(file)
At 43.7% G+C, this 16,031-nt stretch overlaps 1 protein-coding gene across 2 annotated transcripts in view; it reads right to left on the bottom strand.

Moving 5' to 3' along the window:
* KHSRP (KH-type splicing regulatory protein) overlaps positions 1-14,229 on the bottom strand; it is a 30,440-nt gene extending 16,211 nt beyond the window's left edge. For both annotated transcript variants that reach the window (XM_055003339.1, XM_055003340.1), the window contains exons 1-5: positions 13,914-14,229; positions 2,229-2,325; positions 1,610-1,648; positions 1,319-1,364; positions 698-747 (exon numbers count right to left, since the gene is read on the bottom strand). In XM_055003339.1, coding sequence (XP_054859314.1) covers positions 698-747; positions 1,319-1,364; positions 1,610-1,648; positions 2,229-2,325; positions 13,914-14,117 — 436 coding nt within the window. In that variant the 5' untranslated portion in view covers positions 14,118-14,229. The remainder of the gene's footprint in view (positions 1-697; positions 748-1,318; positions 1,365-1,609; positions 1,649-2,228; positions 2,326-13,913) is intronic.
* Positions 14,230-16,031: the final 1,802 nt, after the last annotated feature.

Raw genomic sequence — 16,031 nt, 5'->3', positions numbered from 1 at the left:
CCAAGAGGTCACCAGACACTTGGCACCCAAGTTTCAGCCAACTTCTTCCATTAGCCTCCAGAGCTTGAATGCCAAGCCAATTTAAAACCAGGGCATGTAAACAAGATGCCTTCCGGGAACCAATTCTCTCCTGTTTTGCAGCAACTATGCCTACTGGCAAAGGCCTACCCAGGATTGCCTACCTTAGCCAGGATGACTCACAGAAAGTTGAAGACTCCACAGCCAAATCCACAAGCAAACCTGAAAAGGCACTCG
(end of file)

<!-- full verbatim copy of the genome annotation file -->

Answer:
At 43.7% G+C, this 16,031-nt stretch overlaps 1 protein-coding gene across 2 annotated transcripts in view; it reads right to left on the bottom strand.

Moving 5' to 3' along the window:
* KHSRP (KH-type splicing regulatory protein) overlaps positions 1-14,229 on the bottom strand; it is a 30,440-nt gene extending 16,211 nt beyond the window's left edge. For both annotated transcript variants that reach the window (XM_055003339.1, XM_055003340.1), the window contains exons 1-5: positions 13,914-14,229; positions 2,229-2,325; positions 1,610-1,648; positions 1,319-1,364; positions 698-747 (exon numbers count right to left, since the gene is read on the bottom strand). In XM_055003339.1, coding sequence (XP_054859314.1) covers positions 698-747; positions 1,319-1,364; positions 1,610-1,648; positions 2,229-2,325; positions 13,914-14,117 — 436 coding nt within the window. In that variant the 5' untranslated portion in view covers positions 14,118-14,229. The remainder of the gene's footprint in view (positions 1-697; positions 748-1,318; positions 1,365-1,609; positions 1,649-2,228; positions 2,326-13,913) is intronic.
* Positions 14,230-16,031: the final 1,802 nt, after the last annotated feature.

Raw genomic sequence — 16,031 nt, 5'->3', positions numbered from 1 at the left:
CCAAGAGGTCACCAGACACTTGGCACCCAAGTTTCAGCCAACTTCTTCCATTAGCCTCCAGAGCTTGAATGCCAAGCCAATTTAAAACCAGGGCATGTAAACAAGATGCCTTCCGGGAACCAATTCTCTCCTGTTTTGCAGCAACTATGCCTACTGGCAAAGGCCTACCCAGGATTGCCTACCTTAGCCAGGATGACTCACAGAAAGTTGAAGACTCCACAGCCAAATCCACAAGCAAACCTGAAAAGGCACTCG